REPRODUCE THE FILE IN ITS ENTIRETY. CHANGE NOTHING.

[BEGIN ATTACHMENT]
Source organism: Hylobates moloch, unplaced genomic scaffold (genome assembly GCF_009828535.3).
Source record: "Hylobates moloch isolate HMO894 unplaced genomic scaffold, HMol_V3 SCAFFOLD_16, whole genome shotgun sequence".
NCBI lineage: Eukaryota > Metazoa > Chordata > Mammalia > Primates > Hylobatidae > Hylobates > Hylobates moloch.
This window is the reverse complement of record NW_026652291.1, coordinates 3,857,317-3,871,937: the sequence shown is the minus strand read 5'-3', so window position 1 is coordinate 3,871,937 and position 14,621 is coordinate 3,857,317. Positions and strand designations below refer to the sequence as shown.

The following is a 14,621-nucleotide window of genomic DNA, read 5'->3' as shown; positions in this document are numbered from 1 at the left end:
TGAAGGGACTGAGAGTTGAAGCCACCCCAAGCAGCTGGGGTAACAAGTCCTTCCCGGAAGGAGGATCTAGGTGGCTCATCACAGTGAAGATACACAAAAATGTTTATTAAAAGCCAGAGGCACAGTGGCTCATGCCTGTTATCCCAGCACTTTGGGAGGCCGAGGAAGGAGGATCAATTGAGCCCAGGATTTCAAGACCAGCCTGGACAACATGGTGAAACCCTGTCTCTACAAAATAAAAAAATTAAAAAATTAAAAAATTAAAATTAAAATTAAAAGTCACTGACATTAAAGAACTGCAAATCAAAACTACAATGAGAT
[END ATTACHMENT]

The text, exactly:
Source organism: Hylobates moloch, unplaced genomic scaffold (genome assembly GCF_009828535.3).
Source record: "Hylobates moloch isolate HMO894 unplaced genomic scaffold, HMol_V3 SCAFFOLD_16, whole genome shotgun sequence".
NCBI lineage: Eukaryota > Metazoa > Chordata > Mammalia > Primates > Hylobatidae > Hylobates > Hylobates moloch.
This window is the reverse complement of record NW_026652291.1, coordinates 3,857,317-3,871,937: the sequence shown is the minus strand read 5'-3', so window position 1 is coordinate 3,871,937 and position 14,621 is coordinate 3,857,317. Positions and strand designations below refer to the sequence as shown.

The following is a 14,621-nucleotide window of genomic DNA, read 5'->3' as shown; positions in this document are numbered from 1 at the left end:
TGAAGGGACTGAGAGTTGAAGCCACCCCAAGCAGCTGGGGTAACAAGTCCTTCCCGGAAGGAGGATCTAGGTGGCTCATCACAGTGAAGATACACAAAAATGTTTATTAAAAGCCAGAGGCACAGTGGCTCATGCCTGTTATCCCAGCACTTTGGGAGGCCGAGGAAGGAGGATCAATTGAGCCCAGGATTTCAAGACCAGCCTGGACAACATGGTGAAACCCTGTCTCTACAAAATAAAAAAATTAAAAAATTAAAAAATTAAAATTAAAATTAAAAGTCACTGACATTAAAGAACTGCAAATCAAAACTACAATGAGAT